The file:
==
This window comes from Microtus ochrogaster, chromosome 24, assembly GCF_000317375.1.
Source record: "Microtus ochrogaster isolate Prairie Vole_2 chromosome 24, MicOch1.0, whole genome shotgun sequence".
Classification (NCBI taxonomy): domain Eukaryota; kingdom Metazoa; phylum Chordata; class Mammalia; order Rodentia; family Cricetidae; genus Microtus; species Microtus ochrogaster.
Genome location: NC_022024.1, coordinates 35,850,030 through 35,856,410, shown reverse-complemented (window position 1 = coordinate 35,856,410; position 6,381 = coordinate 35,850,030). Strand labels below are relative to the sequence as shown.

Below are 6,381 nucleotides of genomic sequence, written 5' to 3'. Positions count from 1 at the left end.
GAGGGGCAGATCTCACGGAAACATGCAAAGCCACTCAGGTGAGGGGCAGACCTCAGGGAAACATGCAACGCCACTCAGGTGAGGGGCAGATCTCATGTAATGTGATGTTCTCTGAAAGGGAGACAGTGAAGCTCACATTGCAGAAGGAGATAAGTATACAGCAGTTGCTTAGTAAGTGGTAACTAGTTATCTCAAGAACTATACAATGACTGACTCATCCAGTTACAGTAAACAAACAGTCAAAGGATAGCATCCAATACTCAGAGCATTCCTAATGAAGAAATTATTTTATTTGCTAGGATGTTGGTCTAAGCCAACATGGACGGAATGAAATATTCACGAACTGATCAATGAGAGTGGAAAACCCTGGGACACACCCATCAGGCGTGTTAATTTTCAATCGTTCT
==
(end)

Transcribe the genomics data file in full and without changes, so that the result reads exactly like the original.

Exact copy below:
This window comes from Microtus ochrogaster, chromosome 24, assembly GCF_000317375.1.
Source record: "Microtus ochrogaster isolate Prairie Vole_2 chromosome 24, MicOch1.0, whole genome shotgun sequence".
Classification (NCBI taxonomy): domain Eukaryota; kingdom Metazoa; phylum Chordata; class Mammalia; order Rodentia; family Cricetidae; genus Microtus; species Microtus ochrogaster.
Genome location: NC_022024.1, coordinates 35,850,030 through 35,856,410, shown reverse-complemented (window position 1 = coordinate 35,856,410; position 6,381 = coordinate 35,850,030). Strand labels below are relative to the sequence as shown.

Below are 6,381 nucleotides of genomic sequence, written 5' to 3'. Positions count from 1 at the left end.
GAGGGGCAGATCTCACGGAAACATGCAAAGCCACTCAGGTGAGGGGCAGACCTCAGGGAAACATGCAACGCCACTCAGGTGAGGGGCAGATCTCATGTAATGTGATGTTCTCTGAAAGGGAGACAGTGAAGCTCACATTGCAGAAGGAGATAAGTATACAGCAGTTGCTTAGTAAGTGGTAACTAGTTATCTCAAGAACTATACAATGACTGACTCATCCAGTTACAGTAAACAAACAGTCAAAGGATAGCATCCAATACTCAGAGCATTCCTAATGAAGAAATTATTTTATTTGCTAGGATGTTGGTCTAAGCCAACATGGACGGAATGAAATATTCACGAACTGATCAATGAGAGTGGAAAACCCTGGGACACACCCATCAGGCGTGTTAATTTTCAATCGTTCT